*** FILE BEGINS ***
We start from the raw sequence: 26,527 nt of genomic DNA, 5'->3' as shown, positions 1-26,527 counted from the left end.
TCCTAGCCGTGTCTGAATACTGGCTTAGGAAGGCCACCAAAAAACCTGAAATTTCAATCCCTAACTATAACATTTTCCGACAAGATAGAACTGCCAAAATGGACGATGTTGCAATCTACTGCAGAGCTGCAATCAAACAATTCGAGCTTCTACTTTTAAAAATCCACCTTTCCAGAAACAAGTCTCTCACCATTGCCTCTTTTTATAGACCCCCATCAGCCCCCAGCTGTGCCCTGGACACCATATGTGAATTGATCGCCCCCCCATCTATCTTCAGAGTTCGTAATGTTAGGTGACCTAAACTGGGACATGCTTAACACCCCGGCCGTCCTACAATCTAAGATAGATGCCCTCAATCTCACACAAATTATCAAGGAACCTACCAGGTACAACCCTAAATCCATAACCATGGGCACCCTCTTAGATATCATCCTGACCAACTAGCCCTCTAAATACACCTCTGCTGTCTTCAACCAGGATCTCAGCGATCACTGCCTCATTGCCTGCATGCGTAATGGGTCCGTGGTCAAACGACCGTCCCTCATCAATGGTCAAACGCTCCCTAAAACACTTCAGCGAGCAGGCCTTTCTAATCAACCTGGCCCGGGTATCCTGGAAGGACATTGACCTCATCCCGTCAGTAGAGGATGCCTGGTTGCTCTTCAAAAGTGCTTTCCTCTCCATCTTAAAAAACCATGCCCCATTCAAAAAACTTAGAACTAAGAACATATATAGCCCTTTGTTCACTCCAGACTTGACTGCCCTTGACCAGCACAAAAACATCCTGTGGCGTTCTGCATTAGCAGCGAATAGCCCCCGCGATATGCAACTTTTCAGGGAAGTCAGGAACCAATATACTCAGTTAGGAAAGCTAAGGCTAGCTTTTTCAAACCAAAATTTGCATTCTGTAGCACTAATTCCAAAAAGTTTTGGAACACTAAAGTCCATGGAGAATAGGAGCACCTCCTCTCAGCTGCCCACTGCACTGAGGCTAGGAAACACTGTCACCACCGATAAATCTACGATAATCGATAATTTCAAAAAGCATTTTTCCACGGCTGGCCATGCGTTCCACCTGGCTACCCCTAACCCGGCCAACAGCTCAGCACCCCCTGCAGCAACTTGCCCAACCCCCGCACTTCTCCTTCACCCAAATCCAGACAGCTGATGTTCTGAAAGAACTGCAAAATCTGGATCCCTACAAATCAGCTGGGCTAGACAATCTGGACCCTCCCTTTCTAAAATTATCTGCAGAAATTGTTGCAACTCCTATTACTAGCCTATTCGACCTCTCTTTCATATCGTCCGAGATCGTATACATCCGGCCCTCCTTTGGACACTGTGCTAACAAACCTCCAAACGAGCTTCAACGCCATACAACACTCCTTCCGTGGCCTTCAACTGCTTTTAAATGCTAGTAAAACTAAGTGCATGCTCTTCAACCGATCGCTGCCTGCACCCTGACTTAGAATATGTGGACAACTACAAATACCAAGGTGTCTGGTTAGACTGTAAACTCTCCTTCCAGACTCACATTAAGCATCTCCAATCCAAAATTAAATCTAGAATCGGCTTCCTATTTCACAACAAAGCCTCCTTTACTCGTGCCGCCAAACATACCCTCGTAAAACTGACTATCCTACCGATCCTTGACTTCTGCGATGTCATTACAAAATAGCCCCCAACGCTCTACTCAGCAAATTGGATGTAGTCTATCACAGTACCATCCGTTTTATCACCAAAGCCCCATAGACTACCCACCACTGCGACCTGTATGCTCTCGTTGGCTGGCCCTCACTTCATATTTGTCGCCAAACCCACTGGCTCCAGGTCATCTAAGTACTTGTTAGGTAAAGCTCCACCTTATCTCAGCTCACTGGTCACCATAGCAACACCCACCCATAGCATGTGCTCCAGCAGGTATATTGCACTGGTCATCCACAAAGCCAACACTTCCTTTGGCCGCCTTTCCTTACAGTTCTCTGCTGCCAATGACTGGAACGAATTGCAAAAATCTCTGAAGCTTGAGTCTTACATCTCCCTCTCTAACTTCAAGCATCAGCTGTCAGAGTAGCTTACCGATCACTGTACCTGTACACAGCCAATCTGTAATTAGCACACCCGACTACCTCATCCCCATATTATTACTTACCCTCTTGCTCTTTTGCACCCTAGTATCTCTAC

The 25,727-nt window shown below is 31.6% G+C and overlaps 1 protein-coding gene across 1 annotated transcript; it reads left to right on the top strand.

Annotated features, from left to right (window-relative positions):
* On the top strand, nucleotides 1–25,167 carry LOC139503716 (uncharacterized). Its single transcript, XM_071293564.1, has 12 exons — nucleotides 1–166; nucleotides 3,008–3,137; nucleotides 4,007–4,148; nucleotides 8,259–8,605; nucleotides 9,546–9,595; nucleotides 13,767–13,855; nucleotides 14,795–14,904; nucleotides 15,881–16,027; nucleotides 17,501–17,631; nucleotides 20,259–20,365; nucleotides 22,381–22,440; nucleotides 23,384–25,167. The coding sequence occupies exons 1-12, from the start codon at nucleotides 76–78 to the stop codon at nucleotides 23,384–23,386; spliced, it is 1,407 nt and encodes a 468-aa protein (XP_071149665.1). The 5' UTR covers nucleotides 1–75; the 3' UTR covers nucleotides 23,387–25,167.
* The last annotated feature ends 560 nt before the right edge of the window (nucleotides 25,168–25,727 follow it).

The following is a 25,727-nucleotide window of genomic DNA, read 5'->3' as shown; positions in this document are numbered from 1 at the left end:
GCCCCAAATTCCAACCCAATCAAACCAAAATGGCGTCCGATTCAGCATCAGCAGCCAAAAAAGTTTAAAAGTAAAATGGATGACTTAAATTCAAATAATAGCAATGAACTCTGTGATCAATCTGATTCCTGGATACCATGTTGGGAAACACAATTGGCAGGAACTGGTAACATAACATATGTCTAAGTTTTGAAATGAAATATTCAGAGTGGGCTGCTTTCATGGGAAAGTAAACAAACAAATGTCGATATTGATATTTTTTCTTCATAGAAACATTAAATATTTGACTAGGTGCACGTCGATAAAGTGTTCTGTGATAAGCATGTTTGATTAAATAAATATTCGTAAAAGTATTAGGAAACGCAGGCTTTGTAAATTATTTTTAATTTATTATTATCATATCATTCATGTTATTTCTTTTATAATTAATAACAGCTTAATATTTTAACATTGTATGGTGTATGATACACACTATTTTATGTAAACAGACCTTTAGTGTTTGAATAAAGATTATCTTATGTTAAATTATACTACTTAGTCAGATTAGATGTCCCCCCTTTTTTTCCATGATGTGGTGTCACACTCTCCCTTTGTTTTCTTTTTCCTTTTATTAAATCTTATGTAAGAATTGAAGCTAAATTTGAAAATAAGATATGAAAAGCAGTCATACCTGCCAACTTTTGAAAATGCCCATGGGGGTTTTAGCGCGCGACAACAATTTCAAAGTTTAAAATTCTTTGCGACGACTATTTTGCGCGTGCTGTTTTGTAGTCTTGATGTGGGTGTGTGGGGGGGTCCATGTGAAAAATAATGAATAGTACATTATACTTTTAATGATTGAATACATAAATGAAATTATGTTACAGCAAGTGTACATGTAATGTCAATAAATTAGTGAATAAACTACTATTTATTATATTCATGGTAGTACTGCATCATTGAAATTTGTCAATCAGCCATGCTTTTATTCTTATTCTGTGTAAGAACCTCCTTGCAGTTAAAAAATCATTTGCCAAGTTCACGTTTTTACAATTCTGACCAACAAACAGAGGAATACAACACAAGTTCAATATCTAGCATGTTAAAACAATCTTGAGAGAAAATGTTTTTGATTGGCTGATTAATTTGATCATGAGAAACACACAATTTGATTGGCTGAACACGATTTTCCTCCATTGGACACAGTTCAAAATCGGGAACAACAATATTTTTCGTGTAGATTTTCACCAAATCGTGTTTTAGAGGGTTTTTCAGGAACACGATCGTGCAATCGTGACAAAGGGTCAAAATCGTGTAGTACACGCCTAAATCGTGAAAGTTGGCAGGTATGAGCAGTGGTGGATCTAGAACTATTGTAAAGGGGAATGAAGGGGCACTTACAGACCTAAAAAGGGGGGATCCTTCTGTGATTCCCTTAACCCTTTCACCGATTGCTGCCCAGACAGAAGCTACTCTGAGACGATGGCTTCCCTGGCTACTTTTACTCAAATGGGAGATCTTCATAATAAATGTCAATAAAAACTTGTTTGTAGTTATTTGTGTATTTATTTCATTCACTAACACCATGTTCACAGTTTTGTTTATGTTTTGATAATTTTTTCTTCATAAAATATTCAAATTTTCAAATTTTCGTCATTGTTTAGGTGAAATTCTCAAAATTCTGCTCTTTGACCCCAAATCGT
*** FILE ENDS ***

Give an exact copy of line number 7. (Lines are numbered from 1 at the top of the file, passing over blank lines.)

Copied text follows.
The following is a 25,727-nucleotide window of genomic DNA, read 5'->3' as shown; positions in this document are numbered from 1 at the left end: